Poland would be top draw for Ireland
EURO 2012 DRAW:FOR A man who insists he has no wish-list ahead of this evening’s draw for the finals of the European Championships, Giovanni Trapattoni touched down in Kiev last night citing a list of nations he’d prefer the Republic of Ireland not to meet next summer that included virtually every country in the top two tier of seeds.
To judge by his recent run of good luck, he may well have the gods on his side when the coloured balls start being drawn (around 5pm Irish time).
About the only two he didn’t get around to mentioning as teams to avoid are the Netherlands and Russia. The former scored 37 goals in 10 qualifying games and only dropped points after they were certain of top spot in their group, while Russia took four points from two qualifying games against Ireland and would have made that six, but for a rearguard action in Moscow that was as desperate as it was determined. It might well be, of course, the pair simply slipped his mind.
John Delaney’s aspirations for today are, he suggested, a little more straightforward. The association’s chief executive is hoping Ireland avoid England as the prospect of a group encounter with Fabio Capello’s men would almost certainly scupper any chance of the lucrative friendly game in Dublin he hopes will be played in February or, more likely, May/June.
“I’d like to have the friendly sooner rather than later,” he said. “We’d be looking at May (if February is unavailable), but if we draw them that’s out. It would be great to have England in Dublin before we go, but if we get ’em, we get ’em. And I don’t think it would be realistic to play them in August if we played them at the Euros.”
Both men are coy even when pressed about who they really would like to draw and each is anxious to avoid being seen to show any disrespect to the two host nations, either of whom would generally be seen as being far less challenging opponents than the other top seeds, Spain and the Netherlands.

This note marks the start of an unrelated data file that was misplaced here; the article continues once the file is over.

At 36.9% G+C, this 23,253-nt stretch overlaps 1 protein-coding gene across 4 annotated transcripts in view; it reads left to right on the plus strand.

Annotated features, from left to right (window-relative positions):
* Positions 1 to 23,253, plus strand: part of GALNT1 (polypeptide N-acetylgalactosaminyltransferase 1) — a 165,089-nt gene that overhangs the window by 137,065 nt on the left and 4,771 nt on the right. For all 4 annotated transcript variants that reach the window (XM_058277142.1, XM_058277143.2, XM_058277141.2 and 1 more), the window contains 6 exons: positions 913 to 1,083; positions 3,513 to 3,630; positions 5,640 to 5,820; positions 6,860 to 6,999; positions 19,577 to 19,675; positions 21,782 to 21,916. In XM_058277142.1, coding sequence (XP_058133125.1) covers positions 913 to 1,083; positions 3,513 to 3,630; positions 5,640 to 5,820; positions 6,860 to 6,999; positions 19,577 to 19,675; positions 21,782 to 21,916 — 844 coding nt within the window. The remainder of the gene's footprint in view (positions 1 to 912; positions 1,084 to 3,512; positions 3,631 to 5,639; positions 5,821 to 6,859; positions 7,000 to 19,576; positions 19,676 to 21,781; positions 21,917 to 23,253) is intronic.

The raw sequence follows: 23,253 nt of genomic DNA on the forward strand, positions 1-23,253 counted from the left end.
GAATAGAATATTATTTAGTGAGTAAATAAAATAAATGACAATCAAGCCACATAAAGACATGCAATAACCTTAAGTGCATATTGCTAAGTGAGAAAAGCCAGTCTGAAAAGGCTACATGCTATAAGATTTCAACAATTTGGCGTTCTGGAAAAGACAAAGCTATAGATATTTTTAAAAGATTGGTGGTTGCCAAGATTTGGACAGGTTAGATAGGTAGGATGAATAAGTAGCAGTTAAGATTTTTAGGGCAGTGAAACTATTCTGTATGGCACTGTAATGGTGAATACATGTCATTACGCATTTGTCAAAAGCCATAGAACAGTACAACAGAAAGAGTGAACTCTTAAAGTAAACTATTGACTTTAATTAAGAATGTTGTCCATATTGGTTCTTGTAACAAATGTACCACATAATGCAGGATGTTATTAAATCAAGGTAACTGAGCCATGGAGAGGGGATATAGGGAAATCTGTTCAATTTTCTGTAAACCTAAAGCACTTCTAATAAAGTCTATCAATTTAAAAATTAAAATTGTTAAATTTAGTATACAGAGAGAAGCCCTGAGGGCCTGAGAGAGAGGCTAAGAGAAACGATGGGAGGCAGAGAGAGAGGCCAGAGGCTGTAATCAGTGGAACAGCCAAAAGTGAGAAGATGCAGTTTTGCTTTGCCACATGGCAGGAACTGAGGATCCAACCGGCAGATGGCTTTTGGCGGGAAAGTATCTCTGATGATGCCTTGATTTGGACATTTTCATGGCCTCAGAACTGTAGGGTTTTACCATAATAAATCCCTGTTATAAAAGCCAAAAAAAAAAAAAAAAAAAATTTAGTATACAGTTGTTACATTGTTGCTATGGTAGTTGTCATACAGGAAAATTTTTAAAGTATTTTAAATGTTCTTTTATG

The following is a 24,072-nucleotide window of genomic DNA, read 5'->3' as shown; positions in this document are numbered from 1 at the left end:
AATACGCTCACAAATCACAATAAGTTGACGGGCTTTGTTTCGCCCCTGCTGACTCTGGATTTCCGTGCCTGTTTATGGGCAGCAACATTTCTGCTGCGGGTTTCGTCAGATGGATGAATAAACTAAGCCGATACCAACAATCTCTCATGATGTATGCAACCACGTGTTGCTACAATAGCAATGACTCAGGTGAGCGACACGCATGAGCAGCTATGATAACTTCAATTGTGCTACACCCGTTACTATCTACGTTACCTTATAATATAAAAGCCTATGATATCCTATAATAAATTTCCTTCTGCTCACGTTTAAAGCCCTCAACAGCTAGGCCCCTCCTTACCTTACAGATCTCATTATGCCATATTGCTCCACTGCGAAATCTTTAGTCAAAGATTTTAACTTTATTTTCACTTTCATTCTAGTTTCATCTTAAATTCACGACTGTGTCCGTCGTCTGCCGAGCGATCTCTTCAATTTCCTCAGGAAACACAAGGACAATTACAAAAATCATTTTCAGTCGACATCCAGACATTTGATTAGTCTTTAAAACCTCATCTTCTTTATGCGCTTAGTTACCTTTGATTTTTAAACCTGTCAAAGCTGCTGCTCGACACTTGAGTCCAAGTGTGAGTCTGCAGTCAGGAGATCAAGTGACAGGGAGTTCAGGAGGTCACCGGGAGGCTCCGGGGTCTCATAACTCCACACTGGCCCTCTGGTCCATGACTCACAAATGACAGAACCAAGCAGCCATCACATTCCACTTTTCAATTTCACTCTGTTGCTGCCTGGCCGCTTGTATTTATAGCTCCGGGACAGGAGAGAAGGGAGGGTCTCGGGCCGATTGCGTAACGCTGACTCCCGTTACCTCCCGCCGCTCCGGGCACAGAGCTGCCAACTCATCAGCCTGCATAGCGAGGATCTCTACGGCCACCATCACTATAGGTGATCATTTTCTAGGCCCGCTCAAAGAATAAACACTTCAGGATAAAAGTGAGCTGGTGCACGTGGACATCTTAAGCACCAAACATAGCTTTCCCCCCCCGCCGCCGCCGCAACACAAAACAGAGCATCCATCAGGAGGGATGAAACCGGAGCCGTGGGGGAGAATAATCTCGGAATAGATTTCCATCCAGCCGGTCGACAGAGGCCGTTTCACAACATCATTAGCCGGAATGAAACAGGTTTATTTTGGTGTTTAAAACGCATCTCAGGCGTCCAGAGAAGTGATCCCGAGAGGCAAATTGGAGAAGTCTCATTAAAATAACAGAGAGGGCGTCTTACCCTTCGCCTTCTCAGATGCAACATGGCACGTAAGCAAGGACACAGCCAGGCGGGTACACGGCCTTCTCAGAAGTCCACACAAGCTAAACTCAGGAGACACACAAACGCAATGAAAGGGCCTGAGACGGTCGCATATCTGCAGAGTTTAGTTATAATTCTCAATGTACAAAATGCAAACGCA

Trapattoni points to the success of South Korea over his Italy side in 2002 and the triumph by France on home soil back in 1998 as evidence that sometimes the pressure brought to bear by their supporters pushes teams “to go that little bit further. I’ve had problems with that in the past.”
From a logistics point of view, though, both men agree Poland is the place to be sent.
“Our supporters would certainly be thrilled with that,” says Delaney, who says work on finalising locations for a pretournament training camp – most likely in Germany, Austria or Portugal, as well as a tournament – northern Poland apparently being the preference – will be accelerated as soon as matters are clarified this afternoon.
“To be fair, I don’t think Trapattoni is too bothered who we get, but I think for the supporters to be based in Poland would be great.”
As for the alternative, he says: “It wouldn’t be easy for anyone. We hear the infrastructure and hotels certainly aren’t as good here as they are in Poland. Our guys who have been out to assess both countries feel it would be better to be based in Poland.”
That being the case then the reality is Group A would be the prize draw from an Irish perspective. It would mean getting Poland as top seeds rather than Spain or the Netherlands, playing all three group games in one place – Wroclaw – and avoiding a long trip to Ukraine even in the quarter-finals in the event that the team was to progress.
Getting the other host nation would be the next best thing from a competitive point of view but the logistics of it – games in Donetsk either side of one here in Kiev – are not nearly so straightforward, especially as the association seems inclined to avail of Uefa grants intended to cover the additional cost of being based in Poland, but flying in and out for games across the border if the situation arises.
Given the amount of money already up for grabs it seems a generous gesture by the organisers.
Prize-money has soared since the Irish were last at a major championship and while the eventual profit the FAI will make on participation will depend on a number of factors, Delaney is confident it will upwards of €4 million this time around.
“Well it’s €8 million gross for getting there and there’s obviously bonuses in our contracts with our sponsors,” he says. “There’ll be a couple of big friendlies which are helpful, especially if we had two in May. And then you get half a million if you get a draw and a million if you get a win. Get to the quarter-finals and it’s two million.
“When you take out the cost of being out here, bonuses for players – which we haven’t even discussed yet, to be fair – certainly there’s a €4 million net profit out of the whole tournament to start with, before friendlies or bonuses for drawing or winning.”
How many of the latter there might be we will be in a better position to estimate around teatime today.